Tuesday, November 25, 2008

Baby Jade Bonsai

By: William Jones

Interested in growing your own bonsai? The first step is to choose the right type of plant.
Baby jade is a succulent bonsai that is also known as the Elephant Plant, Elephant Bush, or Small Leaf Jade. It is native to South Africa and makes an excellent bonsai for the home or office. It has thick pale-green leaves that are almost round. Water is stored in the fleshy branches, trunk, and leaves.

In natural environs the baby jade grows up to 3 or 4 meters in height. It is a newer specimen to be used for bonsai and is a good plant for beginners, because of its ability to survive for long periods of time without any water. It grow very quickly and can be adapted to any style.

When young, its bark is green, but then it can turn from reddish brown to slate gray. It is smooth and shows leaf scars conspicuously. Its fleshy leaves are almost circular and are about 1.5 cm in diameter. They vary in color from pale gray to pale gray-blue-green to dark green. The stems are reddish, and each pair of leaves is at a right angles to the next pair. The small pink to purplish flowers are star-shaped.

Baby jade can be grown outdoors in full sunlight or indoors with good lighting. It is a tropical plant and can withstand a variety of growing conditions, though it needs to be protected when the temperature drops below 50 F.

The soil needs to be almost dry before you water it. The trunk and branches have a tendency to droop from their own weight and are lovely for long cascades.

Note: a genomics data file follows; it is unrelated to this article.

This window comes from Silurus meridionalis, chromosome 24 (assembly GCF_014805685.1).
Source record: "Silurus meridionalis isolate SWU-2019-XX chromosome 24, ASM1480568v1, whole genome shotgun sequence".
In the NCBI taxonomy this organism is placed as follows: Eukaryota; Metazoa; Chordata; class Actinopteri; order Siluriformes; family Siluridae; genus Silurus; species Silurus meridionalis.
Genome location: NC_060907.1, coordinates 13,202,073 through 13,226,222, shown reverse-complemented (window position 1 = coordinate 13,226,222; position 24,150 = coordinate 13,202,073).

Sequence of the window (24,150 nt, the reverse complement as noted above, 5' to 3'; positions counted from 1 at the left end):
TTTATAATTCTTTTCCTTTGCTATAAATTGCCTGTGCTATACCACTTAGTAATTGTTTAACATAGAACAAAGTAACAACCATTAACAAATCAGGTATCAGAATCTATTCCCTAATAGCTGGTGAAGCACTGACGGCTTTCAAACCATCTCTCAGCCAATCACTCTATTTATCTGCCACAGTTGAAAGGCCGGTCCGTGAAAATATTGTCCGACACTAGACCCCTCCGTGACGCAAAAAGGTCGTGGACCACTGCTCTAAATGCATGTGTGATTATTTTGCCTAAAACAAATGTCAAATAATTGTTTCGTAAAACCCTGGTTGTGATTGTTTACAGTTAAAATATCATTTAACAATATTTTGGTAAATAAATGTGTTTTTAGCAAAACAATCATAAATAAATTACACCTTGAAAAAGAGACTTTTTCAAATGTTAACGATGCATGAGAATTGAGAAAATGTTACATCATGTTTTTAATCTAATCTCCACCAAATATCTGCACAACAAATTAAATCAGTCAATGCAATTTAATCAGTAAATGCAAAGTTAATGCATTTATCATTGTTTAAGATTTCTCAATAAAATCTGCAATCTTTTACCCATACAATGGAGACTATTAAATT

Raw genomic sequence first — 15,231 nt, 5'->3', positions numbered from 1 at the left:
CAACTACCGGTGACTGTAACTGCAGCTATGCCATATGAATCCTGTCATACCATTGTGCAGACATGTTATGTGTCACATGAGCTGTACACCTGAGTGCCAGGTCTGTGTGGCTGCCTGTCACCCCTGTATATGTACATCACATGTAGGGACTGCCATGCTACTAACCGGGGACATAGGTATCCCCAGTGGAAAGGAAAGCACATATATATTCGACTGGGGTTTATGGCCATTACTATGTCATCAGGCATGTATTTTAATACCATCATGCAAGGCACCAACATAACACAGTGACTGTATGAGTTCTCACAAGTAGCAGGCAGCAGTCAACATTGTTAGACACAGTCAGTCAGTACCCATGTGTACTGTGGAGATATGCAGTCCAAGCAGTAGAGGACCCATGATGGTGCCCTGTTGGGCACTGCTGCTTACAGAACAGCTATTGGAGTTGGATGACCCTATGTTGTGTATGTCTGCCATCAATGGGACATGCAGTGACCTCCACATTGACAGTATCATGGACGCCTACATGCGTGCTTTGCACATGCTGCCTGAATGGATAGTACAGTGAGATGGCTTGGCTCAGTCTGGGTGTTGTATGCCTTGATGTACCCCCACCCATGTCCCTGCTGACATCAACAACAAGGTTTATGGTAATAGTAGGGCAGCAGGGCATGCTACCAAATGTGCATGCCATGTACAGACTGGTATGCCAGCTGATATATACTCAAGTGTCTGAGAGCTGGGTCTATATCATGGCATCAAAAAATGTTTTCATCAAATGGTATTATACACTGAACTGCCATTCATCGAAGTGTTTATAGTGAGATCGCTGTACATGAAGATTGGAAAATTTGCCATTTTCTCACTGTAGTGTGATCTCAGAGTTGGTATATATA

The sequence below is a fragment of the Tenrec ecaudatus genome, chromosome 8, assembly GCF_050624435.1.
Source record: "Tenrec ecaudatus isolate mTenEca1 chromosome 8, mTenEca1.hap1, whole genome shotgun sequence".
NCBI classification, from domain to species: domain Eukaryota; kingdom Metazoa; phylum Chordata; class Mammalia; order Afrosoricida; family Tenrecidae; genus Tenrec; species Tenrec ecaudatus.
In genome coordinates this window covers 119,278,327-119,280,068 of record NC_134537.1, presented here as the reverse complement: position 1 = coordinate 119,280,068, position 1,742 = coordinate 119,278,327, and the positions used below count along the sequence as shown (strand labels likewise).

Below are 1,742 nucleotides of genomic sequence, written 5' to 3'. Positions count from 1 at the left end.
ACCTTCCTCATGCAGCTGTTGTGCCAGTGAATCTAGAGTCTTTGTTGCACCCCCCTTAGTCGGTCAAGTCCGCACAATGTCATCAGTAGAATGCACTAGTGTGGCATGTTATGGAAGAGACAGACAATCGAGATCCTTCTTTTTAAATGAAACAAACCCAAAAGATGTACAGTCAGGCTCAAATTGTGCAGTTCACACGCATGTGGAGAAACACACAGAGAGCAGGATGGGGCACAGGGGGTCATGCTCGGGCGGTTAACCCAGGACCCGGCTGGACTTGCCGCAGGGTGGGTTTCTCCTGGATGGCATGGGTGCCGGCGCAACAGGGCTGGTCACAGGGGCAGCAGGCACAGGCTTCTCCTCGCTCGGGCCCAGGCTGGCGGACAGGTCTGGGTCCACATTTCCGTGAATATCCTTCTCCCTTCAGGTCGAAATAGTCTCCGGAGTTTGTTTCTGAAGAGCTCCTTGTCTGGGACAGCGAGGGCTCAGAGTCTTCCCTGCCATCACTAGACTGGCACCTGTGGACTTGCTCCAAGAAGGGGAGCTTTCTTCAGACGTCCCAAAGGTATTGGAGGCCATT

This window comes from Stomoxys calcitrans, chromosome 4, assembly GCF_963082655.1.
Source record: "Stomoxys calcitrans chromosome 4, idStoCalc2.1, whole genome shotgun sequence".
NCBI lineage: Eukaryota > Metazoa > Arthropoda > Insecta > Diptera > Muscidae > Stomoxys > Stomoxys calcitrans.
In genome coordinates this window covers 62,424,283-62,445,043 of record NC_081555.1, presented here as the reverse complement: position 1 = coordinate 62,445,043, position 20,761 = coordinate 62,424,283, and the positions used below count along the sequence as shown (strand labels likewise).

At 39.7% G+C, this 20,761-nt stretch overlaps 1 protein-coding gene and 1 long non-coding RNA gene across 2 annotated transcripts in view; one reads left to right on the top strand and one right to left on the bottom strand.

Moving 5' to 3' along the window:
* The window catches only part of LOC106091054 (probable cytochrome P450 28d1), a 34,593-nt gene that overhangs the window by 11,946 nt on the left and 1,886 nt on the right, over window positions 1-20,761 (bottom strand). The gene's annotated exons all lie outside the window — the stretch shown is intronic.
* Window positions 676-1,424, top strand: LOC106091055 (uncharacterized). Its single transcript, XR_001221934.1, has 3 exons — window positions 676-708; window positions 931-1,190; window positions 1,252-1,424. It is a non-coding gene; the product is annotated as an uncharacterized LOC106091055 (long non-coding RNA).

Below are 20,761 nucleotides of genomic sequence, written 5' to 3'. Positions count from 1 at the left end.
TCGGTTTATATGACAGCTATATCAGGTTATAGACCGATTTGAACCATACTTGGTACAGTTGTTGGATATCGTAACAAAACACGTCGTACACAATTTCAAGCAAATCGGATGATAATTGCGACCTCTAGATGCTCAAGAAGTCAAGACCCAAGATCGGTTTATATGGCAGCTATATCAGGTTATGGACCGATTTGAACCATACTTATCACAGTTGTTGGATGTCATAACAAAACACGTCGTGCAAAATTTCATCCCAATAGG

Drastic cuts can be made when styling this plant. Let the soil dry completely before removing heavy branches or roots. Water the plant sparingly until it recovers. Remove the terminal bud from any branch that you want to keep from growing any longer. You can shape the tree by pinching off buds and branches that are not growing where you want them to. This plant grows fast and needs to be pinched back frequently in the growing season.

When creating a small bonsai (mame), you can use 1 mm aluminum wire to rotate leaves and branches, though wiring is not as effective as it is with hard-wood species.

Spring is the best time to re-pot, though it can be accomplished at any time in the tropics. The soil needs to be fully dry before re-potting is done. The plant then needs to be kept in a shady spot until new growth appears again. Once new growth appears it can be watered again.

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William Jones writes for several web sites, on home and recreation topics.

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